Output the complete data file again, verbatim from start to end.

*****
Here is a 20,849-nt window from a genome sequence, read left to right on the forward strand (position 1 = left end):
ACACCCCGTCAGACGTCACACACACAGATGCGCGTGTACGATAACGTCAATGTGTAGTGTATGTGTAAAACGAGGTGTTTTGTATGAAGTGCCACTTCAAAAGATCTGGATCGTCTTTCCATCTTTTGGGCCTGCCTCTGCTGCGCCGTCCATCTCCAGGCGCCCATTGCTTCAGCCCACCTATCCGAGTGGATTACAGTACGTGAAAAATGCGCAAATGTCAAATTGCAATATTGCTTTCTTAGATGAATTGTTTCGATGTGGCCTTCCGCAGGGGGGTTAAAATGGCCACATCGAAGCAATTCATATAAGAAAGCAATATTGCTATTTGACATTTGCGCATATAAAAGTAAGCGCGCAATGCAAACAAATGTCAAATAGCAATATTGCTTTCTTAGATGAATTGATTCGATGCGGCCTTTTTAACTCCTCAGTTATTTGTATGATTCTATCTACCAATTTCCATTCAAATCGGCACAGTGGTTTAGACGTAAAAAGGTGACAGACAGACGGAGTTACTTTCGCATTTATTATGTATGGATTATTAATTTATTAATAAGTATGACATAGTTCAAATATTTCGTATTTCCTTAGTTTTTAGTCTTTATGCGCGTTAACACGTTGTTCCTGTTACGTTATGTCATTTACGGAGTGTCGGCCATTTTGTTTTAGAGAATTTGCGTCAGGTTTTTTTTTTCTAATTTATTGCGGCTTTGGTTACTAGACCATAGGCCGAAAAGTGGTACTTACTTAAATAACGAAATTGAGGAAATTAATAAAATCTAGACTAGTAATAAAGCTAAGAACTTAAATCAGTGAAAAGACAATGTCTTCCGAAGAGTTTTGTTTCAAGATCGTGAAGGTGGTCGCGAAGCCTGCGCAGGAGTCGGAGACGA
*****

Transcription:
Here is a 20,849-nt window from a genome sequence, read left to right on the forward strand (position 1 = left end):
ACACCCCGTCAGACGTCACACACACAGATGCGCGTGTACGATAACGTCAATGTGTAGTGTATGTGTAAAACGAGGTGTTTTGTATGAAGTGCCACTTCAAAAGATCTGGATCGTCTTTCCATCTTTTGGGCCTGCCTCTGCTGCGCCGTCCATCTCCAGGCGCCCATTGCTTCAGCCCACCTATCCGAGTGGATTACAGTACGTGAAAAATGCGCAAATGTCAAATTGCAATATTGCTTTCTTAGATGAATTGTTTCGATGTGGCCTTCCGCAGGGGGGTTAAAATGGCCACATCGAAGCAATTCATATAAGAAAGCAATATTGCTATTTGACATTTGCGCATATAAAAGTAAGCGCGCAATGCAAACAAATGTCAAATAGCAATATTGCTTTCTTAGATGAATTGATTCGATGCGGCCTTTTTAACTCCTCAGTTATTTGTATGATTCTATCTACCAATTTCCATTCAAATCGGCACAGTGGTTTAGACGTAAAAAGGTGACAGACAGACGGAGTTACTTTCGCATTTATTATGTATGGATTATTAATTTATTAATAAGTATGACATAGTTCAAATATTTCGTATTTCCTTAGTTTTTAGTCTTTATGCGCGTTAACACGTTGTTCCTGTTACGTTATGTCATTTACGGAGTGTCGGCCATTTTGTTTTAGAGAATTTGCGTCAGGTTTTTTTTTTCTAATTTATTGCGGCTTTGGTTACTAGACCATAGGCCGAAAAGTGGTACTTACTTAAATAACGAAATTGAGGAAATTAATAAAATCTAGACTAGTAATAAAGCTAAGAACTTAAATCAGTGAAAAGACAATGTCTTCCGAAGAGTTTTGTTTCAAGATCGTGAAGGTGGTCGCGAAGCCTGCGCAGGAGTCGGAGACGA